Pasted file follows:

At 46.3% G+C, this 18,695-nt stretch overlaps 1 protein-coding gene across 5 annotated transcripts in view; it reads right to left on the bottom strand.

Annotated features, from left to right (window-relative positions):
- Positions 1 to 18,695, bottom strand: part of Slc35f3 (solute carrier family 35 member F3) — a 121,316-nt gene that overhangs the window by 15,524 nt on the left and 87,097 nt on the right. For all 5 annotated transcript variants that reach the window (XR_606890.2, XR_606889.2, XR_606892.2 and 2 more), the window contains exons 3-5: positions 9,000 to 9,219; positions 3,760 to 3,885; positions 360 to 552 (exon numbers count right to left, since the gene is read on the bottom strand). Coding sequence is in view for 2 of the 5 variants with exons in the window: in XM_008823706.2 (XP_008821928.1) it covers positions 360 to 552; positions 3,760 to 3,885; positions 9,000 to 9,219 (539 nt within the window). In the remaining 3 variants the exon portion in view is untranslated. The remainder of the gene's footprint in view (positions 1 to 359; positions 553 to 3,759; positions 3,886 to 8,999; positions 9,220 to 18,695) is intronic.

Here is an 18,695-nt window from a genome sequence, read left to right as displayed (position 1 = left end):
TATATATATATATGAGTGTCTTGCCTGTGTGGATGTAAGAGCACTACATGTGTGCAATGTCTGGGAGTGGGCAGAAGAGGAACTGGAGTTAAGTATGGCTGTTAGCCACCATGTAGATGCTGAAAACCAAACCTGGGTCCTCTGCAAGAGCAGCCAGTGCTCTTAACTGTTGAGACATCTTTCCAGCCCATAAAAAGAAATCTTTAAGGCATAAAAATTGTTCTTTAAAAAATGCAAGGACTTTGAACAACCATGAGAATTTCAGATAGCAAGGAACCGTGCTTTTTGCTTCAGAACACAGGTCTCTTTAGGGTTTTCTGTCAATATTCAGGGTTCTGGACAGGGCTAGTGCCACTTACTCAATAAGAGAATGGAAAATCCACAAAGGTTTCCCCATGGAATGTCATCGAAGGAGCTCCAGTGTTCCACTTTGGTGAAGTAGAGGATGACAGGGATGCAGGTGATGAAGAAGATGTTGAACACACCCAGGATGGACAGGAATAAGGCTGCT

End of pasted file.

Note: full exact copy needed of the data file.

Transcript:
At 46.3% G+C, this 18,695-nt stretch overlaps 1 protein-coding gene across 5 annotated transcripts in view; it reads right to left on the bottom strand.

Annotated features, from left to right (window-relative positions):
- Positions 1 to 18,695, bottom strand: part of Slc35f3 (solute carrier family 35 member F3) — a 121,316-nt gene that overhangs the window by 15,524 nt on the left and 87,097 nt on the right. For all 5 annotated transcript variants that reach the window (XR_606890.2, XR_606889.2, XR_606892.2 and 2 more), the window contains exons 3-5: positions 9,000 to 9,219; positions 3,760 to 3,885; positions 360 to 552 (exon numbers count right to left, since the gene is read on the bottom strand). Coding sequence is in view for 2 of the 5 variants with exons in the window: in XM_008823706.2 (XP_008821928.1) it covers positions 360 to 552; positions 3,760 to 3,885; positions 9,000 to 9,219 (539 nt within the window). In the remaining 3 variants the exon portion in view is untranslated. The remainder of the gene's footprint in view (positions 1 to 359; positions 553 to 3,759; positions 3,886 to 8,999; positions 9,220 to 18,695) is intronic.

Here is an 18,695-nt window from a genome sequence, read left to right as displayed (position 1 = left end):
TATATATATATATGAGTGTCTTGCCTGTGTGGATGTAAGAGCACTACATGTGTGCAATGTCTGGGAGTGGGCAGAAGAGGAACTGGAGTTAAGTATGGCTGTTAGCCACCATGTAGATGCTGAAAACCAAACCTGGGTCCTCTGCAAGAGCAGCCAGTGCTCTTAACTGTTGAGACATCTTTCCAGCCCATAAAAAGAAATCTTTAAGGCATAAAAATTGTTCTTTAAAAAATGCAAGGACTTTGAACAACCATGAGAATTTCAGATAGCAAGGAACCGTGCTTTTTGCTTCAGAACACAGGTCTCTTTAGGGTTTTCTGTCAATATTCAGGGTTCTGGACAGGGCTAGTGCCACTTACTCAATAAGAGAATGGAAAATCCACAAAGGTTTCCCCATGGAATGTCATCGAAGGAGCTCCAGTGTTCCACTTTGGTGAAGTAGAGGATGACAGGGATGCAGGTGATGAAGAAGATGTTGAACACACCCAGGATGGACAGGAATAAGGCTGCT